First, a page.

Cambridge, MA, April 29, 2021 – Total costs per claim for claims with more than seven days of lost time were mostly stable in Georgia from 2008 to 2019, according to a recent study published by the Workers Compensation Research Institute (WCRI).
“Contributing to the trends in total costs per claim in Georgia since 2014, indemnity benefits per claim grew 2-5 percent per year, while medical payments per claim remained fairly stable,” said Ramona Tanabe, executive vice president and general counsel of WCRI.
This 21st edition of CompScope™ Benchmarks for Georgia provides ongoing annual monitoring of how indemnity benefits, medical payments, and benefit delivery expenses per claim change over time, as well as how the Georgia workers’ compensation system compares with other study states on these key metrics. This edition analyzes claims with injury dates between 2014 and 2019 (evaluated as of March 31, 2020).
The following are among the study’s other findings:
- The percentage of workers with benefits limited by the statutory maximum weekly benefit decreased from 31 percent to 22 percent following the implementation of Senate Bill 135, which increased the maximum temporary total disability benefit from $575 to $675.
- Total costs per claim in Georgia for claims with more than seven days of lost time remained higher compared with other study states for 2017 claims with experience through March 2020.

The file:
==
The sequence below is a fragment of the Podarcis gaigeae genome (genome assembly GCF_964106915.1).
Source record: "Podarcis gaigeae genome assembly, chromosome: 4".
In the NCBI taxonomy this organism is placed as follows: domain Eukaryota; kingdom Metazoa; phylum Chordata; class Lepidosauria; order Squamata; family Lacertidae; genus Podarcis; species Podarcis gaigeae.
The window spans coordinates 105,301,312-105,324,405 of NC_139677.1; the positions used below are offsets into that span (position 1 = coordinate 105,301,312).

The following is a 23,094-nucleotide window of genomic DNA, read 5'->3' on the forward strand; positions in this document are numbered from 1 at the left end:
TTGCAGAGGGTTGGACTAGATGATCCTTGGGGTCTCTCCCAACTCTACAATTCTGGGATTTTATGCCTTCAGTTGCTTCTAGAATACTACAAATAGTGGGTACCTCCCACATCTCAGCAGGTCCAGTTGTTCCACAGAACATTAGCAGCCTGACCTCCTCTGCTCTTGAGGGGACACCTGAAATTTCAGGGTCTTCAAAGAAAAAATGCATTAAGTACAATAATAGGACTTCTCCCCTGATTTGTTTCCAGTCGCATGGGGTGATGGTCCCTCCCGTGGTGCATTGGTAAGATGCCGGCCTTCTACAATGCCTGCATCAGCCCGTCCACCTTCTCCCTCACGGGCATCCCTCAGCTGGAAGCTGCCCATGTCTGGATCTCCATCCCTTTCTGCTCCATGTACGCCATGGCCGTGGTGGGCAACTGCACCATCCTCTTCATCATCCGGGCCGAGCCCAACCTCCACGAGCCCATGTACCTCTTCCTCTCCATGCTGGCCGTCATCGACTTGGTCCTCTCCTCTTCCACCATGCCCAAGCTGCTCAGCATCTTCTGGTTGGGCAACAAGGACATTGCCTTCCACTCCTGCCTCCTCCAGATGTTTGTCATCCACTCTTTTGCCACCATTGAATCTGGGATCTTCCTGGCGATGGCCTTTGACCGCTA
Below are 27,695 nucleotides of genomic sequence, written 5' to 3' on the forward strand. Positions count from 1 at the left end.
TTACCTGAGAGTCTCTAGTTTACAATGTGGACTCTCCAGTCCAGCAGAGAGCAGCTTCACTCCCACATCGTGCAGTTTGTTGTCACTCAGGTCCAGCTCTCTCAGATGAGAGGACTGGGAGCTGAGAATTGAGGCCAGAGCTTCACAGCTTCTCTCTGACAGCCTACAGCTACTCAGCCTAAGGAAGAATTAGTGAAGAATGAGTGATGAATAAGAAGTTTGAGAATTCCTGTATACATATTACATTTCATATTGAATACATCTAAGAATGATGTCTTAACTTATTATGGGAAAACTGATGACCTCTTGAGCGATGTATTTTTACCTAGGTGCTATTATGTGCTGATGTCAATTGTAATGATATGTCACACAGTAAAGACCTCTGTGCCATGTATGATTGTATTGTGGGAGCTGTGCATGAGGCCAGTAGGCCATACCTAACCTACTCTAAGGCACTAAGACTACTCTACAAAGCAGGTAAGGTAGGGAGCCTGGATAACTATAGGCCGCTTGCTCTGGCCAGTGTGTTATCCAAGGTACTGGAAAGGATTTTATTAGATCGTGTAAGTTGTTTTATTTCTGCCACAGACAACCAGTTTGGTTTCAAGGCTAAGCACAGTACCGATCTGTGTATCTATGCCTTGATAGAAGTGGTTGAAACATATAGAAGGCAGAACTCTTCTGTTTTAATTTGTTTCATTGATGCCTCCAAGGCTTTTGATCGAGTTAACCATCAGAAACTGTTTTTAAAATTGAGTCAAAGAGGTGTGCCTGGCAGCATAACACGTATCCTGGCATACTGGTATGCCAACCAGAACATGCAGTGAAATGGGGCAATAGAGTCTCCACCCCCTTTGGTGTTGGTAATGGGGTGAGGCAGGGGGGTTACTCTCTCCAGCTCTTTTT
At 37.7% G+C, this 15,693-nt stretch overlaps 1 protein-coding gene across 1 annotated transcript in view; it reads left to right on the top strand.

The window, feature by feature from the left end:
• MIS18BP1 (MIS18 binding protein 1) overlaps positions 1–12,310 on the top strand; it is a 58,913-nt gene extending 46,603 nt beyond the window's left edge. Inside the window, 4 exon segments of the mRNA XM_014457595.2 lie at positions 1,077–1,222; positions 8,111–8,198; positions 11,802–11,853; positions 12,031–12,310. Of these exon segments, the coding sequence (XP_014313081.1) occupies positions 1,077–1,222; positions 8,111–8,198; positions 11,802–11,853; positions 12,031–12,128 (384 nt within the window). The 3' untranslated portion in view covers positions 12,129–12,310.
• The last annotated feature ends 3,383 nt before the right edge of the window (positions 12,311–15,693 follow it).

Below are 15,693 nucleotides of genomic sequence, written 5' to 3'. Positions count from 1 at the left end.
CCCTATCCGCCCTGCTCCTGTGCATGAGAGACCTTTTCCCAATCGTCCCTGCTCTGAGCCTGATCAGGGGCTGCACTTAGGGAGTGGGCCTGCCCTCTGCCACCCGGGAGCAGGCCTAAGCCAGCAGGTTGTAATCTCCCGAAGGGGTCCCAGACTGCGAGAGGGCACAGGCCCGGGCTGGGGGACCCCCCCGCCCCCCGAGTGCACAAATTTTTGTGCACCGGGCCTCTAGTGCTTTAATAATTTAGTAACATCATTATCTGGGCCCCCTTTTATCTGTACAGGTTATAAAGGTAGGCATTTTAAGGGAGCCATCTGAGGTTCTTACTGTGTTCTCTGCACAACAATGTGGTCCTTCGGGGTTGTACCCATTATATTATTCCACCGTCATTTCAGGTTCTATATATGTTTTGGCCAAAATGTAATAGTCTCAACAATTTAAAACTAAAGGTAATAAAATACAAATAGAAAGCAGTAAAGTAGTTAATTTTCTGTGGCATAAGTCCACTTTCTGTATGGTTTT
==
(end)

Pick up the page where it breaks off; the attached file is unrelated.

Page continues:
- Higher indemnity benefits per claim and litigation expenses per claim in Georgia were the main drivers of the higher-than-typical total costs per claim.
To learn more about this study or to purchase a copy, visit https://www.wcrinet.org/reports/compscope-benchmarks-for-georgia-21st-edition. William Monnin-Browder authored this study.
The Workers Compensation Research Institute (WCRI) is an independent, not-for-profit research organization based in Cambridge, MA. Organized in late 1983, the Institute does not take positions on the issues it researches; rather, it provides information obtained through studies and data collection efforts, which conform to recognized scientific methods. Objectivity is further ensured through rigorous, unbiased peer review procedures. WCRI's diverse membership includes employers; insurers; governmental entities; managed care companies; health care providers; insurance regulators; state labor organizations; and state administrative agencies in the U.S., Canada, Australia, and New Zealand.